Dragons and Atheism

My latest book review in the Tivyside was the following, it has stirred up a bit of a hornet’s nest, as one might imagine

Rejecting God and Religion

The clear intention of Robert W Griffiths, author of this latest book from Y Lolfa entitled ‘Slaying the Dragon – An Everyman’s Rejection of God and Religion’is to demonstrate the fundamental flaw of engaging in religious belief

The author introduces himself as an atheist, and an ‘ordinary’ man who believes that the famous names in atheism from whom we have heard in recent years, do not write for people like himself but for the educated intelligentsia. It is time, he thinks, for ordinary people to know why religion and a belief in God are not only an unnecessary extra in life, but a dangerous concept which should have no place in a modern world.

In his role as an everyman who is addressing as many religions as possible, it is evident that Griffiths has committed himself to a huge amount of research not only in the field of Christianity, but with a much wider remit into world religions. The more he develops his view of them, the more he exposes much of the things which he perceives as the cant and hypocrisy within them all. He uses anecdotes and example stories to illuminate his points, and he makes clear statements of facts followed by queries, such as ‘God has never regrown a limb for an amputee, if he can do miracles, why not?’  He points out that trying to argue the case for atheism with ‘believers’ is like talking to a brick wall, for their perceived faith comes between them and reasoned argument. If this is the case then the book will not reach the people he would really like to be speaking to, the fundamental Christians, and extremist Muslims, who will of course not go near it. For those who are agnostic, he has much to say, and for those who are entertaining their own doubts about religion and need some good focussed arguments to show them what they want to know there is plenty to mull over here. But there remains a danger in the book which is that in his passion to inform, he may be thought to be doing the very thing he opposes; trying to tell people what to think. Interestingly it is not vocal atheism that has emptied the churches of Britain, but apathy, a powerful weapon in its own right against organised religion.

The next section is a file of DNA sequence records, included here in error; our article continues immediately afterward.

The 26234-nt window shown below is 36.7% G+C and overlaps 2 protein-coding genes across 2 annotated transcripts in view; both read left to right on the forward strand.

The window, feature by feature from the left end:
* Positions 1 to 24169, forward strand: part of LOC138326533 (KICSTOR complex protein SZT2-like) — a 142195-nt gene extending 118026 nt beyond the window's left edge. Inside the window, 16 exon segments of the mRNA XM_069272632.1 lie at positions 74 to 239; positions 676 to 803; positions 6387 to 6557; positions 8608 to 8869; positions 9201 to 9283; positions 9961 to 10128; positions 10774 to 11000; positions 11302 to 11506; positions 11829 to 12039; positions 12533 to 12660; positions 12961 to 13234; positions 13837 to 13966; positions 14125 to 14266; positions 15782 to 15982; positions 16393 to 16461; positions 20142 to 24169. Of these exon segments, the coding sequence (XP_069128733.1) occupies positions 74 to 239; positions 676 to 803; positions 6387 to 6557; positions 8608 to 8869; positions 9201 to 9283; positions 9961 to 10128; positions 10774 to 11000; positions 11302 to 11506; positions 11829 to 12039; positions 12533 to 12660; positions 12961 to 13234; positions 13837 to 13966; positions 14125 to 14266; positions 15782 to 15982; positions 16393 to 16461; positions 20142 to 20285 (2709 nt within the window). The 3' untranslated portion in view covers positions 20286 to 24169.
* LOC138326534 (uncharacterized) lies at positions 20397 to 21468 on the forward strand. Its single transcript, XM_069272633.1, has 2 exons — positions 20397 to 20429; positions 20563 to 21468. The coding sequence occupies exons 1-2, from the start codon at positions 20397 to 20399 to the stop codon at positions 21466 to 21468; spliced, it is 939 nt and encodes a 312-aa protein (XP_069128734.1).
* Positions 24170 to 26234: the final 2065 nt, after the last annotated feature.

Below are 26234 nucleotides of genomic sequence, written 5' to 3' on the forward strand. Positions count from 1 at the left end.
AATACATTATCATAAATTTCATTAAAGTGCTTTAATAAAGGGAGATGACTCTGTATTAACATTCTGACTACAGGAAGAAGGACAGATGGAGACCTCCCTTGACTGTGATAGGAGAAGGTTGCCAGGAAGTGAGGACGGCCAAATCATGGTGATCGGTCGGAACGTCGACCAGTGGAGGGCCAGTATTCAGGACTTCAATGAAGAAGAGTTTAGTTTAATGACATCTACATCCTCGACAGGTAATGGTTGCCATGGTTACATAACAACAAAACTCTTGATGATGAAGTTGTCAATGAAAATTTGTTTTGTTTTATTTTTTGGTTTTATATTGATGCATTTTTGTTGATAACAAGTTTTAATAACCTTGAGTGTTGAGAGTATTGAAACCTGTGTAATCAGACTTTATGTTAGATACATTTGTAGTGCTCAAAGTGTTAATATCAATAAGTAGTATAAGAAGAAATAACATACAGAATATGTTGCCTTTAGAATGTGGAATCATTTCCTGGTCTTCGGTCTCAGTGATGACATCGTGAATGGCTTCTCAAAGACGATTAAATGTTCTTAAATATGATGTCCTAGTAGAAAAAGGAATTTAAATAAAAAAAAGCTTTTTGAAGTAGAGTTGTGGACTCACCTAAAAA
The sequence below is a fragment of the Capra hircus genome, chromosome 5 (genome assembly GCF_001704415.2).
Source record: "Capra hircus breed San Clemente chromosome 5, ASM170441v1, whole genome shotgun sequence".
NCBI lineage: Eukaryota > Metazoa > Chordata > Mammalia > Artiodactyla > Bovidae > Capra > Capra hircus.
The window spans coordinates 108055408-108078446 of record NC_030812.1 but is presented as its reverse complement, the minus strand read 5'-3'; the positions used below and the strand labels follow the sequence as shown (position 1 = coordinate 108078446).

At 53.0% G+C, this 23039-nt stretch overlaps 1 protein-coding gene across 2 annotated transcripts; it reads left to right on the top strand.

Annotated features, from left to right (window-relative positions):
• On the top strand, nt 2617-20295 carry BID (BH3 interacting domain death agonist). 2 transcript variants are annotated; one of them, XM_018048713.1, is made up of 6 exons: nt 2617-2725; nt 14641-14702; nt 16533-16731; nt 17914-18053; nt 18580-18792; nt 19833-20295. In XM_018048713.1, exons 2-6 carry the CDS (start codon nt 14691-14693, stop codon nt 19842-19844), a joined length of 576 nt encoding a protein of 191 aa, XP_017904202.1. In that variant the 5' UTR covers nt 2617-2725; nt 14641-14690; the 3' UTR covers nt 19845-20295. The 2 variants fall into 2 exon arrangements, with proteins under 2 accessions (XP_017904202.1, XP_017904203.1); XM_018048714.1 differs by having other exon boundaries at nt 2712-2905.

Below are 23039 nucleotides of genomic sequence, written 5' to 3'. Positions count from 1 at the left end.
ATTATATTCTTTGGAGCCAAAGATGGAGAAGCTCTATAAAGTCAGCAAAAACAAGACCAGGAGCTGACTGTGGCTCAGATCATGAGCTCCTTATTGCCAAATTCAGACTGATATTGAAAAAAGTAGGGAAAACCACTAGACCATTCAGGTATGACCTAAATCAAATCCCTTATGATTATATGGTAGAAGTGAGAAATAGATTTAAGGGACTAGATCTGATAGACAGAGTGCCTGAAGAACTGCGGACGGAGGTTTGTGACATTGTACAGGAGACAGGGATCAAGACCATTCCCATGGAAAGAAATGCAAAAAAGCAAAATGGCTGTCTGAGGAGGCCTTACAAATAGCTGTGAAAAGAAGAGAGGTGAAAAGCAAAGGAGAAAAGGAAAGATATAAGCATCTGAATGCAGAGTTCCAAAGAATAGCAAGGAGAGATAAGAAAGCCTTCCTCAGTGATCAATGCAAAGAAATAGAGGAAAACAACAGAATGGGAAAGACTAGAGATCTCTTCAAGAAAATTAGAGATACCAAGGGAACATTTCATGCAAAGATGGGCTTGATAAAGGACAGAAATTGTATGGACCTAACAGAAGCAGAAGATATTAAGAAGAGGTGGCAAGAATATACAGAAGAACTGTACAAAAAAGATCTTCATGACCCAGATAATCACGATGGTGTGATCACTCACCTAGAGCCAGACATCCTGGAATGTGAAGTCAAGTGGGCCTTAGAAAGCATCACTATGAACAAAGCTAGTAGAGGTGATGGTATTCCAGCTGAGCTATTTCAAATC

Slaying the Dragon by Robert W Griffiths is published by yLolfa available at £9.95 in all good bookshops or online from http://www.ylolfa.com

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Sunday now and then.

Sunday was a really special day when I was a teenager and found religion. I was in Church three times a day enjoying a wonderful rich social life, in a safe environment, surrounded by people who offered friendship and loyalty, and even a shoulder to cry on from time to time. Today was Sunday and as always it was a solitary day writing. My next Kindle book ‘Arianne Lexicon and The Five Charms’ kept me busy all day. In the process I discovered that my old school motto, Non Sibi Sed Omnibus…. is used by a large number of other schools and colleges. It means ‘not for oneself but for all’ apparently, so is quite a high moral call I suppose. It figures quite importantly at the heart of my Arianne story which is a teen fiction and  is so different from all my other books. I used to love Sundays, now I have to make myself like them by writing things to lift my mood. Out of all the week it makes me feel old. I wrote an email to my friends out in Portugal, Brian and Jane moved away last year and my annual Manchester trip is no longer an absolute certainty. They were such good hosts and always made me feel welcome in their genuinely delightful home.